Andrew: I Feel like you have problems letting go Ryan So do you have you know in in weird, you know, stuck between the pages of some of your books or you know in a folio somewhere buried in your basement. Do you have.
Andrew: You know all the pictures and letters from ex-girlfriends that you're still clinging to that are that are down there.
Ryan: No, no, no no I do have all the letters to my to and from my wife when we we have depart for a while when we before we got married. Yeah ah I don't no I'm not I'm actually not a I'm actually the opposite of a of a.
Andrew: Alright I'm just saying.
Ryan: A hoarder when we moved from North carolina to texas and we were getting ready to sell our house in North carolina I I went up in the attic and took everything out of the attic that we hadn't touched in the 7 years that we lived in that house put it in the backyard and called like 1 eight heart got junk and said please take all these things. Yes.
Andrew: And please take it nice. Yeah I've got I've got a barn here that I work out of and the the lovely thing about having extra so land and extra storage space.
Ryan: Yeah I didn't want anything to do with it anymore.
Andrew: Is when you want to put something away or you just can just shove it somewhere right? The horrible thing about that is that you're not forced to get rid of it. So right? So I and I actually did a whole bunch of work on this earlier this year and I still have stuff to do.
Ryan: Yeah, have you ever seen a farm. It's like just stuff everywhere.
Andrew: But I bought like a whole bunch of organizing stuff and I threw out a bunch of stuff but I still have like a decent amount of stuff that I want to organize over there but just the sheer amount of stuff that is there is ah it's it's it's overwhelming. You know it's really easy to accumulate stuff but all right man if you if you say so I'm just.
Ryan: Yeah. I Yeah so I don't I didn't have any of you to talk? Yeah I don't have anything to do with the the conference. Um I haven't watched any of the videos but you saw something with the front end editing on eepro that you wanted to talk about where it's.
Andrew: I'm thinking that you can let go of E Insider It's just he's let it go.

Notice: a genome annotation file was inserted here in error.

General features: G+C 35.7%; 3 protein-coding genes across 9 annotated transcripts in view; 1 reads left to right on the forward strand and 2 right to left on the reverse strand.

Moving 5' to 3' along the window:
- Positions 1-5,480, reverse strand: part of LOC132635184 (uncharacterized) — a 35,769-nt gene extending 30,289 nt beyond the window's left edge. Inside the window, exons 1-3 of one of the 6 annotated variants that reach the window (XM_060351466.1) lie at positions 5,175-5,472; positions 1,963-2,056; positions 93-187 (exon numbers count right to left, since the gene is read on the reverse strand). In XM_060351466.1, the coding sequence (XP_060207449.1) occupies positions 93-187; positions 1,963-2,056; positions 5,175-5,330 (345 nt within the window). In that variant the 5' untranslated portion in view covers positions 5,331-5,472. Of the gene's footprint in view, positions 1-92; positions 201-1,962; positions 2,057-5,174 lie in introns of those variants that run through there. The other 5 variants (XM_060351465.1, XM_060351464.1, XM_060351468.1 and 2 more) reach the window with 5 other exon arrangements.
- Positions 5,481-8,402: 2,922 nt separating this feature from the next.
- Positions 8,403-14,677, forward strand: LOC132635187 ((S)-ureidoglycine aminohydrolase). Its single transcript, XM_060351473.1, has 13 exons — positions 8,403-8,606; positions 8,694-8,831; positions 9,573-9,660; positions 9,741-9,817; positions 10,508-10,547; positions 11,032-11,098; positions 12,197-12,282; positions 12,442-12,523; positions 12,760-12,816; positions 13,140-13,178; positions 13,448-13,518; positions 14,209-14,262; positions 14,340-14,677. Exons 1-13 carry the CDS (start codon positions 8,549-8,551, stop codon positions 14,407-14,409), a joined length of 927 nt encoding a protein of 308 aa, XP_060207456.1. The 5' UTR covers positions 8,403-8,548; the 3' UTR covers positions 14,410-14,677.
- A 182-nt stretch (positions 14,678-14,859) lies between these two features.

Ryan: It's a what did you call it a reverse or reverse live preview that like we have on krafcms.
Andrew: Yeah, well you can just steal my thunder in the big reveal. That's cool, right? Just just do that right up front. Let's just do that. But and I want to make this clear like I'm not bagging on Ee I'm actually looking at this from ah the point of view of I have been down this road.
Andrew: Where you're working on something and you you you take 1 step down and keep working and you you're led to a whole series of conclusions and you you think that the thing that you have produced is fantastic and then someone turns to you and says oh you just did x y or z and you're just like oh man. Yeah. That is kind of what ended up happening here. So let's let's frame this to make have it make more sense so a long time ago I don't even remember what Year it was I'm gonna say like 2009 I don't know when it came out but ee or sorry.
Andrew: Ellis Lab the company that makes expression engine which is a cms they came out with this thing called Mojo Motor and the idea was it would be a simple front end cms where you see the web page and then if you're logged in you can click a little edit button and the stuff that's on the page will then become editable.
Andrew: And it's actually very similar to chrome some people don't know this but chrome has this thing called design mode which is actually really cool and if you've never tried it before you should totally check it out what you can do is if you open up chrome and then open up the Console. You can do document dot design mode equals quote on and quote semicole and hit return and then what happens is you're the editor or sorry the web browser becomes an editor like you can just click on elements that are on the page and edit them. Yeah, yeah, yeah, and it becomes.
Ryan: You So you just yeah, you don't have to inspect just Click click rate on like ah some text and you can edit.
Andrew: Sort of like it's actually kind of fun. You can do some some pretty cool stuff with that and we'll we'll put a link to that in the show notes. But so that was Mojo motor and that that died a horrible death for whatever reason I Really don't know it just didn't Catch. You might know a E insider was probably right on. Right? on scene and knew what exactly what happened right.